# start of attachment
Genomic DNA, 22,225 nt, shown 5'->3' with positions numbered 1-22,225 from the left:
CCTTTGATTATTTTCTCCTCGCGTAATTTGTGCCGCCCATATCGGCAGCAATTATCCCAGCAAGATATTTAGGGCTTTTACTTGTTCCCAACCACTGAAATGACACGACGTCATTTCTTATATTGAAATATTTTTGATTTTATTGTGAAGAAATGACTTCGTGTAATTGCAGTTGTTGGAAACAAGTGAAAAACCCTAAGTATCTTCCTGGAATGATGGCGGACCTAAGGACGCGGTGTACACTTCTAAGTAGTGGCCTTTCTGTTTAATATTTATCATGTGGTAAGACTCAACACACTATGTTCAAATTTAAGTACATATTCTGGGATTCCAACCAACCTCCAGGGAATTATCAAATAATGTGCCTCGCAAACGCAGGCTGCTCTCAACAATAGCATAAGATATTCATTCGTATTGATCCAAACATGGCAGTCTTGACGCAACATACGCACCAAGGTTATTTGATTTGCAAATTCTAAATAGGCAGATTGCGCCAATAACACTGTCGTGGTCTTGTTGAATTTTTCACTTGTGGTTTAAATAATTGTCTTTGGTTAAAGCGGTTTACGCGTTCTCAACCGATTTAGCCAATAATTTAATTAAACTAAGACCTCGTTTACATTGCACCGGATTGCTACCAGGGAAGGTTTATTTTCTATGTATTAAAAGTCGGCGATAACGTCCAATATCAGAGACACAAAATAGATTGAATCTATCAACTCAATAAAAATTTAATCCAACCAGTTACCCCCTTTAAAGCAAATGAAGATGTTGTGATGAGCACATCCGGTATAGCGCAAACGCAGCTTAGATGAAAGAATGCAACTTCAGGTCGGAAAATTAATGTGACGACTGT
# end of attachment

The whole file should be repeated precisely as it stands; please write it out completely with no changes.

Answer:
Genomic DNA, 22,225 nt, shown 5'->3' with positions numbered 1-22,225 from the left:
CCTTTGATTATTTTCTCCTCGCGTAATTTGTGCCGCCCATATCGGCAGCAATTATCCCAGCAAGATATTTAGGGCTTTTACTTGTTCCCAACCACTGAAATGACACGACGTCATTTCTTATATTGAAATATTTTTGATTTTATTGTGAAGAAATGACTTCGTGTAATTGCAGTTGTTGGAAACAAGTGAAAAACCCTAAGTATCTTCCTGGAATGATGGCGGACCTAAGGACGCGGTGTACACTTCTAAGTAGTGGCCTTTCTGTTTAATATTTATCATGTGGTAAGACTCAACACACTATGTTCAAATTTAAGTACATATTCTGGGATTCCAACCAACCTCCAGGGAATTATCAAATAATGTGCCTCGCAAACGCAGGCTGCTCTCAACAATAGCATAAGATATTCATTCGTATTGATCCAAACATGGCAGTCTTGACGCAACATACGCACCAAGGTTATTTGATTTGCAAATTCTAAATAGGCAGATTGCGCCAATAACACTGTCGTGGTCTTGTTGAATTTTTCACTTGTGGTTTAAATAATTGTCTTTGGTTAAAGCGGTTTACGCGTTCTCAACCGATTTAGCCAATAATTTAATTAAACTAAGACCTCGTTTACATTGCACCGGATTGCTACCAGGGAAGGTTTATTTTCTATGTATTAAAAGTCGGCGATAACGTCCAATATCAGAGACACAAAATAGATTGAATCTATCAACTCAATAAAAATTTAATCCAACCAGTTACCCCCTTTAAAGCAAATGAAGATGTTGTGATGAGCACATCCGGTATAGCGCAAACGCAGCTTAGATGAAAGAATGCAACTTCAGGTCGGAAAATTAATGTGACGACTGT